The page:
Source: Salt Lane redevelopment plan 1933/1935 (map), in the Town Planning Department of the city of Dresden, image location / Dia 1385)

In a model photo from 1936 can be seen today as plans for gutting the designated area on the Neumarkt district III followed a very loose Quarter courtyard buildings. Link to Federal Archives (Image P065145)
Conditions in some cases extremely small backyards seemed no longer capable of rehabilitation. Only the representative town houses, on the Neumarkt were restored in 1936 as part of a propaganda measure.

But tend to disappear in favor of the Picturesque entnostalgisierter modernization. If you look at the plans Paul Wolf for the former city planning in 1939 to, one suspects, as many of the old buildings still standing up for grabs. Especially the densely built neighborhood courtyards, gardens former should be gutted. The real fabric of the historic Dresden would, however, apart from some outstanding monuments and tourist especially relevant streets, has been gradually replaced by new urban blocks and wider roads. Especially on the newly designed main roads that would have drawn a rigid modern infrastructure through the ancient suburbs, historic structure would inevitably come to abort. See plan 1938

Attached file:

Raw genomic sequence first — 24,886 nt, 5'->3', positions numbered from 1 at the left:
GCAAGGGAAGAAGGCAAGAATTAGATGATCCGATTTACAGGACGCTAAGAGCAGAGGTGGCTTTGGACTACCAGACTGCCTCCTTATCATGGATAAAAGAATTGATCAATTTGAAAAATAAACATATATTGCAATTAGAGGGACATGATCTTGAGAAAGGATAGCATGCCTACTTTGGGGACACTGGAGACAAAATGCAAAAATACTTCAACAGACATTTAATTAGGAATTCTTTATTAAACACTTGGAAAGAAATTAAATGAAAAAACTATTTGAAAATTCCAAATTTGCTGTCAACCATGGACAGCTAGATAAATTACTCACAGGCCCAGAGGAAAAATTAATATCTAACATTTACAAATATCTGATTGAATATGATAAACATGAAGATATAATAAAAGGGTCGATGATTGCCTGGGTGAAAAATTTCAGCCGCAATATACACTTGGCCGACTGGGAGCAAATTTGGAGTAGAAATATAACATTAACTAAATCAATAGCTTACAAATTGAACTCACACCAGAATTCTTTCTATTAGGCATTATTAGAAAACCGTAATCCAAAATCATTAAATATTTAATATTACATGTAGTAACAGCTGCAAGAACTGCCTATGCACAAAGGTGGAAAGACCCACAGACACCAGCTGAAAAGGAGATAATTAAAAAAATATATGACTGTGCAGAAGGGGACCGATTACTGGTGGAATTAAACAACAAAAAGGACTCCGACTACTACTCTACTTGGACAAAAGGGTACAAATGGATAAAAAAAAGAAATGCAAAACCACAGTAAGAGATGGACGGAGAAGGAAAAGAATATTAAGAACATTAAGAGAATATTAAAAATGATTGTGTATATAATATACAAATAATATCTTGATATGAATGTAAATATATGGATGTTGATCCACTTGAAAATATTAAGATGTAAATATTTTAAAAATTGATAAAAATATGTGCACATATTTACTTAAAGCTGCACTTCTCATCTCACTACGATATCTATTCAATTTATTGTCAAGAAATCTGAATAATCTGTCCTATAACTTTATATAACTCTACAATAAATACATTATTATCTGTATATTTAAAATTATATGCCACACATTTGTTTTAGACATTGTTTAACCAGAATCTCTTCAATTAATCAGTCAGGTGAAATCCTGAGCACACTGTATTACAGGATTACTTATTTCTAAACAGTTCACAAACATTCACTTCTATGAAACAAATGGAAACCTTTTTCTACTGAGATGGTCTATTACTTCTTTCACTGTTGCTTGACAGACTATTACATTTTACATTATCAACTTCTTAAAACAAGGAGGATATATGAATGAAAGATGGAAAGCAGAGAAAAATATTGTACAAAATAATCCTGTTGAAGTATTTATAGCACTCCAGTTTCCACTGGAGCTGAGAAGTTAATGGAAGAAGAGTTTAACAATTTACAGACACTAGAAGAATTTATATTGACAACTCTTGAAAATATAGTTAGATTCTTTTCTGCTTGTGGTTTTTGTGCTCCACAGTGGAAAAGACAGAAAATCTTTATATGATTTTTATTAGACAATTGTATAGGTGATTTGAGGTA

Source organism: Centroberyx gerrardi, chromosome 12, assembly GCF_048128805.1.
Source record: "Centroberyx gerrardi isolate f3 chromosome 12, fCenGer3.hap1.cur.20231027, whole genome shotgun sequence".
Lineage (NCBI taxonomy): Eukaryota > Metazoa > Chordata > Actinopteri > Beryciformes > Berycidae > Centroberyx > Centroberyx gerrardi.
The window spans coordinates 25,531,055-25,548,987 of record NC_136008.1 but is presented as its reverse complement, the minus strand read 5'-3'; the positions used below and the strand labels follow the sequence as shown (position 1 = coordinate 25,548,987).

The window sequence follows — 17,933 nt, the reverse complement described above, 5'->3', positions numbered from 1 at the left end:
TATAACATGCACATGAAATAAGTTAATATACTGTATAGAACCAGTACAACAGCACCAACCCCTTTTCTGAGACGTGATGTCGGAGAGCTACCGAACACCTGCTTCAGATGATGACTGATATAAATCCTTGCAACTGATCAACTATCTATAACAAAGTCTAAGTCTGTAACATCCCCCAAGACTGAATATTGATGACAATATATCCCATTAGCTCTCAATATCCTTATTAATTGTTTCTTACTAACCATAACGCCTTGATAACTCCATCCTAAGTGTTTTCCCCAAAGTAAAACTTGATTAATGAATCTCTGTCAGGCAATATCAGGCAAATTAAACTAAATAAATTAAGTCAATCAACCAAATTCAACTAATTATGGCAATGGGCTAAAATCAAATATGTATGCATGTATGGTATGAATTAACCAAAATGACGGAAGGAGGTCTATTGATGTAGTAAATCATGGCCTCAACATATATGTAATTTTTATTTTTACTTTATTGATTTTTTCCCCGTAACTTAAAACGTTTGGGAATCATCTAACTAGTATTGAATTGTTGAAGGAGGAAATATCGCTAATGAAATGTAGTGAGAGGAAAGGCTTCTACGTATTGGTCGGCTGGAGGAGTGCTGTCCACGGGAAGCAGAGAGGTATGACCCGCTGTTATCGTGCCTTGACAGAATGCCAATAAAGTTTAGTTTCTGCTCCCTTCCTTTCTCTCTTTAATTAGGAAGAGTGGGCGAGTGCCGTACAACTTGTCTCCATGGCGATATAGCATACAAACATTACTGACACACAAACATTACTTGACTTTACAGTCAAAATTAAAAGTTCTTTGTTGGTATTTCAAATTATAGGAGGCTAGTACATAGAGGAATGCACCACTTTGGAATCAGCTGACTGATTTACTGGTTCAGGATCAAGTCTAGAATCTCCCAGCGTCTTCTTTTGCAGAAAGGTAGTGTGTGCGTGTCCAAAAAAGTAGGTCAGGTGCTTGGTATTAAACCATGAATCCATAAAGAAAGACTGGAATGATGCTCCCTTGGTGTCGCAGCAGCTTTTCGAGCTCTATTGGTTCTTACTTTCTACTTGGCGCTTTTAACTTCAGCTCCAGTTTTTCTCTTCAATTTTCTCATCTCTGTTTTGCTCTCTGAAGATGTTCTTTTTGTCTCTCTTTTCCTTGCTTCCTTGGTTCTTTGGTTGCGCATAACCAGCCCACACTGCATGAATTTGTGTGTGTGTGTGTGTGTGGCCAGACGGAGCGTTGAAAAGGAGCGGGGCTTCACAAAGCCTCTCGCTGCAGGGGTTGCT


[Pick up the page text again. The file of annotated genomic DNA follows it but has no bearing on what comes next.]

The marketing for the baroque city of Dresden as "tourism" as it was called then, but was staged deliberately. Besides Kennel (up to 1934) - and Frauenkirche restoration (1938-43) asked one building of the famous Baroque architects out, such as the house Pöppelmann in the Castle Road 32, on the facade of 1936, a larger than life sandstone figure of the famous kennel architect was installed. In contrast, in Dec. 1936, the name was lifted Jüdenhof, also referred to as the Neumarkt area.


Fish courtyard

For example: for the area around the fish yard / near Freiberger Platz saw Wolf's plans before drastic modernization. The fish courtyard would have been extended by about three times and would then result in a rectangular shape. Even a nine-story high-rise building (with a arcade) was planned. All of the historic buildings had been demolished. The course was designed north on something completely new road layout.
In addition to the dilapidated suburban development prostitution was a thorn in the Fischhofgasse there was a haunted red light district. In addition, large parts of the area were traditionally strong quarter of Dresden social democratic labor movement.
The seaside fish courtyard Central Hall as the Socialist Workers Party of Germany had held meetings of its Second Congress in 1871. Also a reason for the Nazi planners to want to shape the court, although he was employed as a fishing village village square of the oldest places of Dresden (since about 1480). However, the still existing medieval irregular plot structure did not match the stylization of Dresden as "baroque."